Brace for more rains and possible flooding in the coming months until the first quarter of 2021 due to La Niña, which is now present in the tropical Pacific, the Philippine Atmospheric, Geophysical, and Astronomical Services Administration (PAGASA) announced on Friday, Oct. 2.
PAGASA Administrator Dr. Vicente Malano said recent oceanic and atmospheric indicators signify the onset of a weak to moderate La Niña, which has a 75 percent chance of becoming a “full-blown” one later this month or early November.
“Since June 2020, the sea surface temperature in the central and equatorial Pacific [has] started to cool, and [was] further strengthened in September 2020 reaching La Niña threshold,” Malano said during a virtual briefing on Friday.
La Niña is a weather pattern usually associated with above-normal rainfall conditions and increased tropical cyclone activity that could bring possible flash floods or rain-induced landslides.
Based on PAGASA’s forecast, Malano said most parts of the country, particularly the eastern section, will likely receive near- to above-normal rainfall conditions, with at least five to eight tropical cyclones expected to develop in the Philippine area of responsibility (PAR) from October 2020 to March 2021.
“For October, near-normal rainfall conditions will be likely over Cordillera Administrative Region, Ilocos Region, Cagayan Region, and most parts of Visayas and Mindanao, while above-normal rainfall conditions are expected in major portions of Central and Southern Luzon, Bicol Region, including Metro Manila,” PAGASA stated in its first La Niña advisory issued on Friday.
Impacts of La Niña
The state weather bureau has advised local government units (LGUs) to prepare for the possible impacts of La Niña as all sectors will be affected by this phenomenon.
Ana Liza Solis, chief of PAGASA’s climate monitoring and prediction section, said La Niña could negatively impact the agricultural sector and “extensively damage” growing crops due to flooding, especially in low-lying agricultural lands.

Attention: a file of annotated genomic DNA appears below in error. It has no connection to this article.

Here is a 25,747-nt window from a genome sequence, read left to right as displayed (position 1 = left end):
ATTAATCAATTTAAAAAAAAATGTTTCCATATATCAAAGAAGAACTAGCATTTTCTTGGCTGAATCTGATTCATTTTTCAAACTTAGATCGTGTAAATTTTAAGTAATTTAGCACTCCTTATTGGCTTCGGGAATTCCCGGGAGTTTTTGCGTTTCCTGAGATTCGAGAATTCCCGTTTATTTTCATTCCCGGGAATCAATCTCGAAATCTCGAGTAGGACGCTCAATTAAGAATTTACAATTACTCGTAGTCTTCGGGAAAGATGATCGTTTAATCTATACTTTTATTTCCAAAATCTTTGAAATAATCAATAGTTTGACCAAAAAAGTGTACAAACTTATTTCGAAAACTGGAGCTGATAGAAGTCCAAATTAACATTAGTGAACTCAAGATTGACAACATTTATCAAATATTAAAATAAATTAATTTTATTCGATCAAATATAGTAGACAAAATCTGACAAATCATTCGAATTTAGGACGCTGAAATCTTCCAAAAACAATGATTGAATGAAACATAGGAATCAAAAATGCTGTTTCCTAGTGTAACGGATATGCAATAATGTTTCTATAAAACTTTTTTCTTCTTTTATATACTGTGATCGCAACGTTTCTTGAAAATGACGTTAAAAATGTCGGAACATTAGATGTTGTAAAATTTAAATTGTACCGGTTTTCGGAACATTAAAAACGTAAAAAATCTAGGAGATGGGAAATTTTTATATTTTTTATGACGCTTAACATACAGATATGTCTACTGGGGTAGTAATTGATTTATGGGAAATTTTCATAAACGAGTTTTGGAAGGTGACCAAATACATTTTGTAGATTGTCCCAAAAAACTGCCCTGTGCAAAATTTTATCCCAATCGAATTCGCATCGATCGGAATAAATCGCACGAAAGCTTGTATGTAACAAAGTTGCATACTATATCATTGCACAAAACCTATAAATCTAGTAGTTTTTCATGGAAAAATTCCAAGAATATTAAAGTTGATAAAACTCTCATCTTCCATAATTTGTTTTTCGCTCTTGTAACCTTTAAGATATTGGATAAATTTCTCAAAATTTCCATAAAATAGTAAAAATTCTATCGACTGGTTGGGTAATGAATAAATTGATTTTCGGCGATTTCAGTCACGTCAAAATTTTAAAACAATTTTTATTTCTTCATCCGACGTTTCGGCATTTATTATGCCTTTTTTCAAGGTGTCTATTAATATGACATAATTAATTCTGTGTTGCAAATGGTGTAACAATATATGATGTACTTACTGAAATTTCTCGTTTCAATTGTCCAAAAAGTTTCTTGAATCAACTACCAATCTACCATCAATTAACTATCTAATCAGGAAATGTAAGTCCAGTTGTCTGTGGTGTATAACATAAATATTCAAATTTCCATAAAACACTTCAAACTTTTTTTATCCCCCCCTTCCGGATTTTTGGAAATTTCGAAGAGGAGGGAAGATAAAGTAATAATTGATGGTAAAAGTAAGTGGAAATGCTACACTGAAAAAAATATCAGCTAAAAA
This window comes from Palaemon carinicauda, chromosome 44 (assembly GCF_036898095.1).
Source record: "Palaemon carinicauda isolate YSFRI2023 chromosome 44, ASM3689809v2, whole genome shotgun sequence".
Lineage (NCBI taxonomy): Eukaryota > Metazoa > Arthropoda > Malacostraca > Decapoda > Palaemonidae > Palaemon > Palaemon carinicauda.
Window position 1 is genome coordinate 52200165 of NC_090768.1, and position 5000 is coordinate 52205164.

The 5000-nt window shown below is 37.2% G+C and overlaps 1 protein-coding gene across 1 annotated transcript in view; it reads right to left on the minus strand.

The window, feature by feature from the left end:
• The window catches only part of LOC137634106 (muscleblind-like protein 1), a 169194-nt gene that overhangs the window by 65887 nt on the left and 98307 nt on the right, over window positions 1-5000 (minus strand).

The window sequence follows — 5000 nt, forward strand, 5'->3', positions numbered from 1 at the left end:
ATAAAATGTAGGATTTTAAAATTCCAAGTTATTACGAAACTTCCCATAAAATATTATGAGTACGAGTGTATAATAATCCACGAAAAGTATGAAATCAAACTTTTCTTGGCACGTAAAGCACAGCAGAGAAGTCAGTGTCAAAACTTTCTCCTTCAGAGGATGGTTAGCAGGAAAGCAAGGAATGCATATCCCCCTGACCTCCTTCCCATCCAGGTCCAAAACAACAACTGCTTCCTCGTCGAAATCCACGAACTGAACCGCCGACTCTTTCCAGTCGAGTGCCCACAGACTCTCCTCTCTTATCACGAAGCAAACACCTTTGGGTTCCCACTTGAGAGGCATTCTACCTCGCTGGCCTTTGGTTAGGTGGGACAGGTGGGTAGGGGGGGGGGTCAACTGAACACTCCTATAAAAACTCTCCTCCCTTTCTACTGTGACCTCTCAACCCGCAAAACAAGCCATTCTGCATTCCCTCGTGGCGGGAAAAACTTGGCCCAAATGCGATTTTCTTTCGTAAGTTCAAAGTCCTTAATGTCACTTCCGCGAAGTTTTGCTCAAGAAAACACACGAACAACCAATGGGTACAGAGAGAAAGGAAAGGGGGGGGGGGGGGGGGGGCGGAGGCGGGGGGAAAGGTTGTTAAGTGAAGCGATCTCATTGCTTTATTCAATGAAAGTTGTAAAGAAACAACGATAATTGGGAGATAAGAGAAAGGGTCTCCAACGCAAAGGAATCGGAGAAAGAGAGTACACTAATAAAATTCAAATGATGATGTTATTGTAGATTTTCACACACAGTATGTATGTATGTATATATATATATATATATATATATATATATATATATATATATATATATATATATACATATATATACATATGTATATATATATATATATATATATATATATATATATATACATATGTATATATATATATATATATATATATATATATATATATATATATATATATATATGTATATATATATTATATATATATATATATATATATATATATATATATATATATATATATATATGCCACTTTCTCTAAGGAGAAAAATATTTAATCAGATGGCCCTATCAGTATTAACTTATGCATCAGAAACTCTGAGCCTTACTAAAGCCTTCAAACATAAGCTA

Overflowing of rivers and dam spillage are also expected during La Niña, as well as landslides and coastal erosion caused by strong waves or seaside flooding, Solis added.
For human health, Solis said La Niña could also lead to prevalence of water-borne diseases in flooded areas or even fatalities due to flash floods.
Science and Technology Undersecretary Renato Solidum III, however, assured the public that these impacts could be minimized.
“Mapapansin natin na ang panahon ng La Niña ay kasagutan sa pagkawala ng tubig sa mga dam na importante sa araw-araw nating buhay, ngunti ito ay mapanalanta kung hindi mapaghahandaan ng mabuti,” Solidum explained.
(La Niña season can help refill dwindling water levels in dams, necessary in our day-to-day lives, but it can also be destructive if we are not well prepared.)
“We can minimize the impacts if we are informed [about] what is happening, what the impacts are and, more importantly, what we need to do,” he added.
The state weather bureau assured that it will continue to closely monitor the ongoing La Niña and will issue regular updates and advisories regarding the phenomenon.
Concerned government agencies as well as the public, meanwhile, were advised to take precautionary measures to mitigate the potential impacts of La Niña.